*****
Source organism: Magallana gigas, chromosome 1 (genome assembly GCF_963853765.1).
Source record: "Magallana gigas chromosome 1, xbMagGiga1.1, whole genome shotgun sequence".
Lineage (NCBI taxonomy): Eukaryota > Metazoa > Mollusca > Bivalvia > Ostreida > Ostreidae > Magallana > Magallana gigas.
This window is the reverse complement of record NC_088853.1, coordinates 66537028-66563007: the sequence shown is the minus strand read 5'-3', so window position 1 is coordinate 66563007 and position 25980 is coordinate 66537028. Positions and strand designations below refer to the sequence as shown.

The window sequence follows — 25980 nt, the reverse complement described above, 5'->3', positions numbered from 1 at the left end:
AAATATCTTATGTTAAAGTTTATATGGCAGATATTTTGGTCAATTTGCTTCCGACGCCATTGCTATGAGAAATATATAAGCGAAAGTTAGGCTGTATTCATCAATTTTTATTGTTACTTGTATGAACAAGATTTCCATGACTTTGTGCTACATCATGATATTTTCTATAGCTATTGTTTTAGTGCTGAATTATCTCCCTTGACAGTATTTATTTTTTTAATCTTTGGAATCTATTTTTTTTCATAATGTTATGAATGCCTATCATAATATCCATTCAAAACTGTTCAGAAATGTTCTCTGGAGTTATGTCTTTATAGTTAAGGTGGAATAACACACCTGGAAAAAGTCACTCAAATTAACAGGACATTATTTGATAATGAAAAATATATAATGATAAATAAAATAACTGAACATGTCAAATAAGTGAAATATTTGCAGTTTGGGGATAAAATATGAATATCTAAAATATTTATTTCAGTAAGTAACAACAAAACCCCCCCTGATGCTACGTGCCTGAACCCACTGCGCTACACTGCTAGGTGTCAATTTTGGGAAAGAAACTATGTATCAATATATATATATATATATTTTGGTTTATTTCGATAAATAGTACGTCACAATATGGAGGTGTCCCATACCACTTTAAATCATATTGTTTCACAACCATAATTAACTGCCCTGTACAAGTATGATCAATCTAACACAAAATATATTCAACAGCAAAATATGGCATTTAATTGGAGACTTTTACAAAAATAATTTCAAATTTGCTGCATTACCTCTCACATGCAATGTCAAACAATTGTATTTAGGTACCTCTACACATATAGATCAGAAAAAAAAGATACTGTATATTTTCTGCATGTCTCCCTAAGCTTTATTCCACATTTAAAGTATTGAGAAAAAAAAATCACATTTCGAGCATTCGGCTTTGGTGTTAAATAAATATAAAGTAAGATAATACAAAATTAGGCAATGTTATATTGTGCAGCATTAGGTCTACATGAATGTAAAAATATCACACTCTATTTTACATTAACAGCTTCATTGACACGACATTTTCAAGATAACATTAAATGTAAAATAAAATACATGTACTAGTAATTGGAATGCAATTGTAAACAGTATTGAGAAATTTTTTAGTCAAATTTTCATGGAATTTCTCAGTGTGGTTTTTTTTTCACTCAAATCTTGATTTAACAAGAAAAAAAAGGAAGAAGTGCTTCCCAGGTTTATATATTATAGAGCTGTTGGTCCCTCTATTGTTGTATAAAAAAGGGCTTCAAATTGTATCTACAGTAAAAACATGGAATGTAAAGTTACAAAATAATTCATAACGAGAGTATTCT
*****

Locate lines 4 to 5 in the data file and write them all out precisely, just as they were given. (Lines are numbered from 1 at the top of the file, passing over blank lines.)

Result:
This window is the reverse complement of record NC_088853.1, coordinates 66537028-66563007: the sequence shown is the minus strand read 5'-3', so window position 1 is coordinate 66563007 and position 25980 is coordinate 66537028. Positions and strand designations below refer to the sequence as shown.

The window sequence follows — 25980 nt, the reverse complement described above, 5'->3', positions numbered from 1 at the left end: